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A higher-order-mode Erbium-doped-fiber amplifier

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A higher-order-mode Erbium-doped-fiber amplifier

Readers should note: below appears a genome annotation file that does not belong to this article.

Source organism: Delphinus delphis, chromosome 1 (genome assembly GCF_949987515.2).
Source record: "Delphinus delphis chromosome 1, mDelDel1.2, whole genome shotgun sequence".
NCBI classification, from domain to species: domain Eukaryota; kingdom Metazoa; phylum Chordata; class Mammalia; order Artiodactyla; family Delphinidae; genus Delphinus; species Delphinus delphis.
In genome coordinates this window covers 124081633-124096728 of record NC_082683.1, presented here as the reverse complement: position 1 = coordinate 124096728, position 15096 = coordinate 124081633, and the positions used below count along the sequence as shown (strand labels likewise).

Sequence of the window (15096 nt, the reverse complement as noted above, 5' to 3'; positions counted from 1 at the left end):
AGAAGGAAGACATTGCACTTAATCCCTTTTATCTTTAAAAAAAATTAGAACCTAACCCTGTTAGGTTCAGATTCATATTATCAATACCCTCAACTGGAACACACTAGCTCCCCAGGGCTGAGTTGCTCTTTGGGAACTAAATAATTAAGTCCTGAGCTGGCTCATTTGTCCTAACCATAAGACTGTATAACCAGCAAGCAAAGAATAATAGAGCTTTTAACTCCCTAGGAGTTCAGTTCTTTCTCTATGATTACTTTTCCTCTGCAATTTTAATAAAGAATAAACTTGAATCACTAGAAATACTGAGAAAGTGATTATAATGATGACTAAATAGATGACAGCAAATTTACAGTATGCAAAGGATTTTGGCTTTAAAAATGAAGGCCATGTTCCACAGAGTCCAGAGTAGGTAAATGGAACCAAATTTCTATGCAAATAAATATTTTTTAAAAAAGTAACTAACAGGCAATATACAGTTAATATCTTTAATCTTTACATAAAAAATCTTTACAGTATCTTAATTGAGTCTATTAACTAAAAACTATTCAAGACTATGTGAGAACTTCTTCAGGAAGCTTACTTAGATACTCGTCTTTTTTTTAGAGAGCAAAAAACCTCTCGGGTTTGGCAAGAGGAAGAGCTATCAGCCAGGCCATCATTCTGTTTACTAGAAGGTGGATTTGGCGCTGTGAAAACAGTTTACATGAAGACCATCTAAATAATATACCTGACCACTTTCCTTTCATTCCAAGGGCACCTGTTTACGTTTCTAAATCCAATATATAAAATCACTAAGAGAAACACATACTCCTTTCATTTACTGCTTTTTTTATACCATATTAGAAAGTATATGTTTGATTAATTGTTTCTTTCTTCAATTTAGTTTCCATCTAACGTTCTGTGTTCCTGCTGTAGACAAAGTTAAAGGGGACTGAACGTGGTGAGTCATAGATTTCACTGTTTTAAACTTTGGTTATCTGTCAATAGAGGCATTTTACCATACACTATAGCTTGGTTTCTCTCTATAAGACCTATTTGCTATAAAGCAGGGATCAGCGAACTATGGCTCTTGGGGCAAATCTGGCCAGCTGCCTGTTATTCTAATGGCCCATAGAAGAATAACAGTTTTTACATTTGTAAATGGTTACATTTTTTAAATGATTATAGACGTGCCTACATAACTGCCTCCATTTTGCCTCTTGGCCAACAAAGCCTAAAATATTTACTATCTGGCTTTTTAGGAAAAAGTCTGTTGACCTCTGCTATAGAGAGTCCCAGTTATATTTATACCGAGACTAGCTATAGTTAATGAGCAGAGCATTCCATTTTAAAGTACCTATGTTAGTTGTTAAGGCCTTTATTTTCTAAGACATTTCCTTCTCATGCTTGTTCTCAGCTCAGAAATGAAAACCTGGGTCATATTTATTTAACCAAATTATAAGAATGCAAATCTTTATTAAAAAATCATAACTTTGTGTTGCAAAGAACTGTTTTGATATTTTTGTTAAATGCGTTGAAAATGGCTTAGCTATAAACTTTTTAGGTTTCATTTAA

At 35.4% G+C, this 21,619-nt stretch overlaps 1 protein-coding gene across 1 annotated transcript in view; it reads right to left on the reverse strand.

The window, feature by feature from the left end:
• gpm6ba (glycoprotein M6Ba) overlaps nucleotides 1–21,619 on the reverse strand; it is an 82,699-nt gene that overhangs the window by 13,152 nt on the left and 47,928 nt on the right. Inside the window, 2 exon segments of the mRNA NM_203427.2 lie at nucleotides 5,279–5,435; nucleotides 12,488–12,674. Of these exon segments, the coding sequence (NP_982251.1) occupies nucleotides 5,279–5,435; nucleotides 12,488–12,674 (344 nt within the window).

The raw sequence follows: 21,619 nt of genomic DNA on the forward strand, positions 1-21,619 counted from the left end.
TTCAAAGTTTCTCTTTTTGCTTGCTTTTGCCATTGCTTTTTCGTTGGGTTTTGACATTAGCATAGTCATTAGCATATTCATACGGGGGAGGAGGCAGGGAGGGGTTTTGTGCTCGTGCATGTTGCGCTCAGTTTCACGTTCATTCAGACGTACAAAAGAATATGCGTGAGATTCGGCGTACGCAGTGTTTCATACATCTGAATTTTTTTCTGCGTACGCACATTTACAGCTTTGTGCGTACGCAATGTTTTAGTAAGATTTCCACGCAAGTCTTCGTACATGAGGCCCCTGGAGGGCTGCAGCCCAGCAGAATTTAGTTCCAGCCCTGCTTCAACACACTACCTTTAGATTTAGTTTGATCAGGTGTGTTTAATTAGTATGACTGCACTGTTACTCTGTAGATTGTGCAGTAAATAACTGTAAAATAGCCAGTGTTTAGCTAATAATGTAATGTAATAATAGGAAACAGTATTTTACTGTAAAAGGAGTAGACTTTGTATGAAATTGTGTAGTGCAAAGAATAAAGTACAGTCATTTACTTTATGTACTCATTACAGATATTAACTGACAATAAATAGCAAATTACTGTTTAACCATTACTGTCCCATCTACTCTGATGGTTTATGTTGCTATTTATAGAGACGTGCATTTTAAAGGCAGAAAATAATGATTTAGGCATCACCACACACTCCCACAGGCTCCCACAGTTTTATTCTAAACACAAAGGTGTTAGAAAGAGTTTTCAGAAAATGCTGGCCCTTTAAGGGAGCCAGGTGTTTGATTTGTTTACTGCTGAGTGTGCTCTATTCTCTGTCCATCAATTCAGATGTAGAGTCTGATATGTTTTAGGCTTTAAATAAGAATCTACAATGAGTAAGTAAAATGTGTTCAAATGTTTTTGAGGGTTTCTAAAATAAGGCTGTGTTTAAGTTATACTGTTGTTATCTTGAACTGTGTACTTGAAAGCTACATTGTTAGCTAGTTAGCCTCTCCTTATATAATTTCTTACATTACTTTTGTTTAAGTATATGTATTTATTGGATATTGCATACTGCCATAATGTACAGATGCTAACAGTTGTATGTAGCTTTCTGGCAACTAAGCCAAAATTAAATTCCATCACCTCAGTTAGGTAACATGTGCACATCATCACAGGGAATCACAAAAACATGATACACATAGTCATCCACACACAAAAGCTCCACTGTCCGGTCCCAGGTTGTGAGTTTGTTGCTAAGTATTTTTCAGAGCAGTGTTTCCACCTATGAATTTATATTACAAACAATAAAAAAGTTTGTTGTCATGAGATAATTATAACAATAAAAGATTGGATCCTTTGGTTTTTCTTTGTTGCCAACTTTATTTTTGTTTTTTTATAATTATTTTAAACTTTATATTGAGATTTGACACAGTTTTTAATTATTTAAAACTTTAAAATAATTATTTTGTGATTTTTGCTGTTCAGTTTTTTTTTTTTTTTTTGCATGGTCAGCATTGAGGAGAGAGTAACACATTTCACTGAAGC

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  A higher-order-mode Erbium-doped-fiber amplifier J. W. Nicholson 1* , J. M. Fini 1 , A. M. DeSantolo 1 , E. Monberg 1 , F. DiMarcello 1 , J. Fleming 1 , C. Headley 1 , D. J. DiGiovanni 1 , S. Ghalmi 2 , and S. Ramachandran 3   1 OFS Laboratories, 19 Schoolhouse Road, Suite 105, Somerset, NJ 08873, USA 2  Now with Vytran Corp, 1400 Campus Drive West, Morganville, NJ 07751, USA 3  Now with Department of Electrical and Computer Engineering and Photonics Center, Boston University, 8 Saint Mary’s Street, Boston, Massachusetts 02215, US   A *jwn@ofsoptics.com Abstract:  We demonstrate the first erbium-doped fiber amplifier operating in a single, large-mode area, higher-order mode. A high-power, fundamental-mode, Raman fiber laser operating at 1480 nm was used as a  pump source. Using a UV-written, long-period grating, both pump and 1564 nm signal were converted to the LP 0,10  mode, which had an effective area of 2700 μm 2  at 1550 nm. A maximum output power of 5.8 W at 1564 nm with more than 20 dB of gain in a 2.68 m long amplifier was obtained. The mode  profile was undistorted at the highest output power. ©2010 Optical Society of America OCIS codes:  (060.2320) Fiber optics amplifiers and oscillators; (060.2280) Fiber design and fabrication References and links 1. J. Limpert, N. Deguil-Robin, I. Manek-Hönninger, F. Salin, F. Röser, A. Liem, T. Schreiber, S. Nolte, H. Zellmer, A. Tünnermann, J. Broeng, A. Petersson, and C. Jakobsen , ― High-power rod-type photonic crystal fiber laser  ,‖ Opt. Express 13 (4), 1055  –  1058 (2005). 2. C. H. Liu , ―Chirally Coupled Core Fibers at 1550-nm and 1064-nm for Effectively Single-Mode Core Size Scaling CLEO 2007 vol. CtuBB3 3. W. S. Wong, X. Peng, J. M. McLaughlin, and L. Dong , ― Breaking the limit of maximum effective area for robust single-mode propagation in optical fibers ,‖ Opt. Lett. 30 (21), 2855  –  2857 (2005). 4. J. R. Marciante , ―Mode -area scaling of helical-core dual- clad fiber lasers and amplifiers,‖ CLEO 2006 vol. 3 1849  –  1851 (2005) 5. J. M. Fini , ― Intuitive modeling of bend distortion in large-mode-area fibers ,‖ Opt. Lett. 32 (12), 1632  –  1634 (2007). 6. J. W. Nicholson, J. M. Fini, A. D. Yablon, P. S. Westbrook, K. Feder, and C. Headley , ― Demonstration of bend-induced nonlinearities in large-mode-area fibers ,‖ Opt. Lett. 32 (17), 2562  –  2564 (2007). 7. S. Ramachandran, J. W. Nicholson, S. Ghalmi, M. F. Yan, P. Wisk, E. Monberg, and F. V. Dimarcello , ― Light  propagation with ultralarge modal areas in optical fibers ,‖ Opt. Lett. 31 (12), 1797  –  1799 (2006). 8. S. Ramachandran, J. M. Fini, M. Mermelstein, J. W. Nicholson, S. Ghalmi, and M. F. Yan , ― Ultra-large effective-area, higher-order mode fibers: a new strategy for high-power lasers ,‖ Laser Photonics Rev. 2 (6), 429  –  448 (2008). 9. J. M. Fini, and S. Ramachandran , ―  Natural bend-distortion immunity of higher-order-mode large-mode-area fibers ,‖ Opt. Lett. 32 (7), 748  –  750 (2007). 10. D. Marcuse, Theory of Dielectric Optical Waveguides , 2nd edition (Academic Press). 11. S. Ramachandran, et al  ., in Photonics West, Late Breaking Developments  —  Session 6453  —  9 (San Jose, Calif., 2007) 12. J. W. Nicholson, S. Ramachandran, S. Ghalmi, M. F. Yan, P. Wisk, E. Monberg, and F. V. Dimarcello, ― Propagation of femtosecond pulses in large-mode-area, higher-order-mode fiber  ,‖ Opt. Lett. 31 (21), 3191  –  3193 (2006). 13. S. Ramachandran , ― Dispersion-tailored few-mode   bers: a versatile platform for in-   ber photonic devices ,‖ J. Lightwave Technol. 23 (11), 3426  –  3443 (2005). 14. Y. Emori, K. Tanaka, C. Headley, and A. Fujisaki, in Conference on Lasers and Electro- Optics ―High -power Cascaded Raman Fiber Laser with 41-W output power at 1480- nm band‖ 2007 Technical Digest (Optical Society of America, 2007), paper CFI2. 15. J. W. Nicholson, A. D. Yablon, S. Ramachandran, and S. Ghalmi , ― Spatially and spectrally resolved imaging of modal content in large-mode-area fibers ,‖ Opt. Express 16 (10), 7233  –  7243 (2008). 16. J. C. Jasapara, M. J. Andrejco, A. D. Yablon, J. W. Nicholson, C. Headley, and D. DiGiovanni , ― Picosecond  pulse amplification in a core-pumped large-mode-area erbium fiber  ,‖ Opt. Lett. 32 (16), 2429  –  2431 (2007). #129079 - $15.00 USDReceived 27 May 2010; revised 21 Jul 2010; accepted 21 Jul 2010; published 2 Aug 2010 (C) 2010 OSA16 August 2010 / Vol. 18, No. 17 / OPTICS EXPRESS 17651  17. J. C. Jasapara, M. J. Andrejco, A. DeSantolo, A. D. Yablon, Z. Varallyay, J. W. Nicholson, J. M. Fini, D. J. DiGiovanni, C. Headley, E. Monberg, and F. V. Dimarcello , ― Diffraction-Limited Fundamental Mode Operation of Core-Pumped Very-Large-Mode-Area Er Fiber Amplifiers ,‖ IEEE J. Sel. Top. Quantum Electron. 15 (1), 3  –  11 (2009). 1. Introduction The need to mitigate nonlinearities such as self-phase modulation, Brillouin scattering, and Raman scattering in high-power fiber lasers has led to an increase in the fiber effective area (A eff  ). A number of strategies have been presented to achieve large-mode area (LMA) high  power fiber lasers. One approach, the rod-type fiber, is to reduce the index contrast and make the fiber rigid [1]. However the fiber must be held straight to avoid significant bend losses, which eliminates many of the advantages of the conventional fiber geometry. Another approach, taken by chirally coupled fibers [2], leakage channel fibers [3], and helically coiled cores [4], is to operate the fiber in the fundamental mode and introduce additional structures into the fiber to add differential loss to unwanted higher order modes. Fibers operating in the fundamental mode however suffer from bend induced reductions in A eff  , consequently leading to increased nonlinearities and offsetting the advantage of the LMA design, with the effect  becoming more pronounced as A eff   is increased [5,6]. Recently a new approach to high power fiber lasers was introduced: intentionally operating in a single, large effective area, higher-order mode (HOM) of a specially designed fiber [7,8]. Higher-order modes have the advantage that they are less susceptible than the fundamental mode to bend induced area reduction [9]. At the same time, compared to the fundamental mode, they are more resistant to nearest neighbor mode coupling, which scatters the LP M,N  mode into the LP M ± 1,N  and is the typically the dominant form of mode-coupling in multi-mode fibers [10]. The resistance to nearest neighbor coupling occurs because the difference in effective index between the LP 0,N  and LP 1,N  modes increases with increasing N. Amplification in a cladding-pumped, Yb-doped, higher-order mode amplifier has been demonstrated [11]. In this work we demonstrate, for the first time, amplification in a higher-order-mode, erbium-doped fiber with an A eff    of 2700 μm 2 . ErYb fibers have high absorption  but are difficult to fabricate with large-mode area due to constraints on core composition required for reasonable Yb-Er energy transfer. Furthermore, cladding pumping of an Yb-free, Er-doped fiber is difficult as the low absorption would require a long length of fiber. Instead we use a high power, single-mode (LP 01 ) Raman fiber laser operating at 1480 nm as the pump source. Use of a single-mode pump allows both 1480 nm pump and 1564 nm signal to be converted to the same HOM using a broad-bandwidth, long-period grating (LPG), thus obtaining optimal spatial overlap between pump and signal, which allows for short amplifier lengths. We achieve a clean higher-order mode output with 5.8 W output power and more than 20 dB of gain in a 2.68 m long amplifier. The output power was limited by available  pump power. 2. Higher-order-mode, Erbium-doped fiber The index profile of the HOM, Er-doped fiber, shown in Fig. 1a, had a small inner core and a large outer core, similar in design to the srcinal, passive, HOM fiber [7]. The small inner core was designed such that the LP 01  mode had a mode- field diameter of 9μm, allowing for effective excitation of the LP 01  when the HOM fiber was spliced to single-mode fiber. In contrast, the higher-order modes expanded to occupy the outer core. The diameter of the outer core was chosen to provide an effective area of the LP 0,10   mode of 2700 μm 2  Both inner and outer core were doped with erbium with an absorption of approximately 30 dB/m at 1530 nm; a measurement of the absorption of the fiber is shown in Fig. 1b. #129079 - $15.00 USDReceived 27 May 2010; revised 21 Jul 2010; accepted 21 Jul 2010; published 2 Aug 2010 (C) 2010 OSA16 August 2010 / Vol. 18, No. 17 / OPTICS EXPRESS 17652      r  e   f  r  a  c   t   i  v  e   i  n   d  e  x   (  a .  u .   ) radius (a.u.) 1400150016000102030     a   b  s  o  r  p   t   i  o  n   (   d   B   /  m   ) wavelength (nm) (a)(b)  Fig. 1. (a) Index profile of the HOM Er-doped fiber. (b) Measured absorption In a higher-order mode amplifier the choice of which mode order to operate in is constrained by the need for both large A eff   and high modal stability. In contrast to the cladding-pumped HOM-Yb amplifier, the core-pumped HOM-Er amplifier has the additional constraint of requiring both pump and signal to propagate in the same HOM, and consequently the need for broad-bandwidth mode-coupling further limits the available modes that can be used. Note that in certain applications such as ultra-short pulse propagation additional considerations such as dispersion and dispersion slope can also come into play [12]. The difference in effective index between nearest neighbor modes at λ = 1564 nm as a function of their effective area is plotted as points in Fig. 2a for the LP 0,1  through LP 0,10  modes. The points are labeled with the mode order LP 0,N . There is a trade-off between effective area and mode spacing. The LP 0,1  mode has a large mode spacing, but a small effective area similar to single-mode fiber. In contrast, low order modes, such as the LP 0,2  and LP 0,3 , have very large A eff  ’s, but the mode spacing is decreased. As the mode order is increased though, a range of modes is reached where A eff   is still large (in the range of 3000 μm 2 ) and the mode spacing increases. For comparison purposes the mode spacing for a conventional LP 0,1  step index fiber (SIF) with V = 5 is also plotted in Fig. 2a (solid curve).  Note that an SIF in which the core index is adjusted to achieve large mode area with V-number greater than 5 would not have substantially larger mode spacing, but lowering the V-number below 5 can dramatically decrease SIF mode spacing. Therefore with appropriate choice of mode order, mode spacing and stability can be increased in an HOM fiber compared to a best-case conventional LMA fiber. Figure 2b shows calculated intensity profiles at λ = 1564nm for the LP 01  mode and the LP 0,10 . The LP 0,1  and LP 0,10  had calculated A eff  ’s of 55 μm 2   and 2700 μm 2  respectively. 02040600.00.20.40.60.81.0      i  n   t  e  n  s   i   t  y   (  a .  u .   ) radius (  m) LP 0,1  LP 0,10 01000200030004000500060001E-51E-41E-30.011098765432   N=1   m  o   d  e  s  p  a  c   i  n  g   |   L   P    0 ,   N   -   L   P    1 ,   N    |  A eff   (  m 2 ) (b)(a)  Fig. 2. (a) Mode spacing as a function of effective area for the LP 0,N  modes in the HOM fiber (points) compared to a conventional LP 0,1  step-index fiber with V = 5 (solid curve). (b) Intensity profiles of the LP 0,1  and LP 0,10  modes. These calculations were done at a wavelength of 1564 nm. #129079 - $15.00 USDReceived 27 May 2010; revised 21 Jul 2010; accepted 21 Jul 2010; published 2 Aug 2010 (C) 2010 OSA16 August 2010 / Vol. 18, No. 17 / OPTICS EXPRESS 17653  LP 0,7 LP 0,8 LP 0,9 LP 0,10 120014001600150200250300     p  e  r   i  o   d   (         m   ) wavelength (nm)  LP 0,7  LP 0,8  LP 0,9  LP 0,10  Fig. 3. Phase matching curves for the long period grating and associated beam profiles. 3. Broad-bandwidth, long-period gratings A UV-written, LPG can be used to convert between modes in an HOM fiber by providing  phase matching between modes. The typical bandwidth of an LPG is usually only a few nanometers as the phase matching curve has a strong wavelength dependence. However, using appropriate waveguide engineering the phase matching curve can be manipulated such that a single grating period can provide phase matching over a broad range of wavelengths [13]. In doing so, LPGs with high conversion efficiency over a bandwidth greater than 100 nm have  been demonstrated. Such a bandwidth is sufficient to convert both the 1480 nm pump as well as the 15xx signal to the same higher-order mode allowing for optimal pump/signal overlap in the HOM gain region. The phase matching curves of the HOM-Er fiber were characterized by writing a series of LPG’s with different grating periods and measuring the transmitted spectra and output modes as a function of wavelength. The results of this measurement along with corresponding beam  profiles are shown in Fig. 3. Experimental measurements are shown as points, and phase matching curves calculated from the index profile are shown as lines. Phase matching curves for the LP 0,7 , LP 0,8 . LP 0,9 , and LP 0,10  are shown. A small vertical offset between theoretical and experimental curves has been removed in this plot, but no other fitting was performed on the theoretical curves. It can be seen that as the mode-order increases the slope of the phase matching curve decreases, and the LP 0,9  and LP 0,10  modes achieve broad bandwidth operation for a single grating period. Given the desired operating wavelengths of 1480 nm pump and 1564 nm signal, the LP 0,10  was chosen as the more appropriate mode. In addition, the LP 0,10  mode also fulfils the desired area and stability requirements shown in Fig. 2a. The transmission spectrum of a broad-bandwidth LPG that converted the LP 0,1  mode to the LP 0,10  mode is shown in Fig. 4. The grating was characterized by splicing the output of the HOM fiber to SMF in order to measure residual light in the LP 0,1  mode after the grating. 13001400150016001700-30-20-100     r  e  s   i   d  u  a   l   L   P    0   1   p  o  w  e  r   (   d   B   ) wavelength (nm)  Fig. 4. Transmission spectrum of the LPG showing measured LP 0,1  light after the grating #129079 - $15.00 USDReceived 27 May 2010; revised 21 Jul 2010; accepted 21 Jul 2010; published 2 Aug 2010 (C) 2010 OSA16 August 2010 / Vol. 18, No. 17 / OPTICS EXPRESS 17654  HOM-Er LPGOSA1480nm Raman laser tunable laser SMF  Fig. 5. Experimental setup of the higher-order-mode, erbium-doped fiber amplifier Experiments comparing residual fundamental mode power after the LPG to interferometric measurements of relative mode strength show that the long-period grating transmission spectrum is a good measure of relative mode power and conversion efficiency [15]. The conversion efficiency of the LPG to the LP 0,10  mode was higher than 20 dB over the entire wavelength range of interest, and reached higher than 30 dB at 1564 nm. 4. The HOM-Er amplifier The experimental setup of the higher-order mode amplifier is shown in Fig. 5. A narrow linewidth, external cavity laser was amplified to 50 mW and combined with a high-power, single mode Raman fiber laser at 1480 nm in a single-mode pump/signal combiner. The output of the pump/signal combiner was fusion spliced to the HOM-Er fiber. The length of amplifier fiber after the LPG was 2.68 m. The amplifier fiber was terminated with an angle cleave. For amplification experiments the seed laser was tuned to 1564 nm, where the LPG conversion efficiency was maximized. In these experiments, the maximum available 1480nm  pump power was approximately 16 W, although much higher powers from Raman lasers have  been demonstrated [14]. To measure the output spectrum the beam was imaged and in the image plane, a single-mode fiber (SMF) probe coupled to an optical spectrum analyzer was used to sample different portions of the beam and measure the spectrum, as shown in Fig. 5. By scanning the probe fiber across the beam, the beam profile at different wavelengths could  be obtained. This setup is similar to the recent demonstrated S 2  imaging measurement for analyzing mode content in multi-mode fibers [15]. However, S 2  imaging requires a broad- bandwidth optical source, so the full S 2  data analysis was not performed here. The spectrum measured at full power when the SMF probe was placed at the center of the  beam is shown in Fig. 6a. Signal, unabsorbed pump, and residual Stokes orders from the Raman laser are visible at the output of the amplifier. While the residual Stokes orders appear relatively strong compared to the signal when the spectrum is sampled at the center of the  beam, the Stokes orders do not interact with the LPG and remain in the LP 01  mode, and so the residual Stokes orders are actually weaker than they appear in Fig. 6a. The beam profiles obtained using the scanning SMF probe for various output wavelengths are shown in Fig. 6b. The 1564 nm signal and unabsorbed 1480 nm pump wavelength are clearly in the LP 0,10  mode and show excellent spatial overlap with each other. A calculation of the overlap integral of the electric fields obtained from the measured index profile of the fiber for the LP 0,10  at 1480 nm and 1550 nm shows a spatial overlap of 99.4%. Only one of the representative Stokes orders, 1310 nm, is shown for clarity. All of the wavelengths other than pump and signal were observed to be in the LP 0,1  mode. #129079 - $15.00 USDReceived 27 May 2010; revised 21 Jul 2010; accepted 21 Jul 2010; published 2 Aug 2010 (C) 2010 OSA16 August 2010 / Vol. 18, No. 17 / OPTICS EXPRESS 17655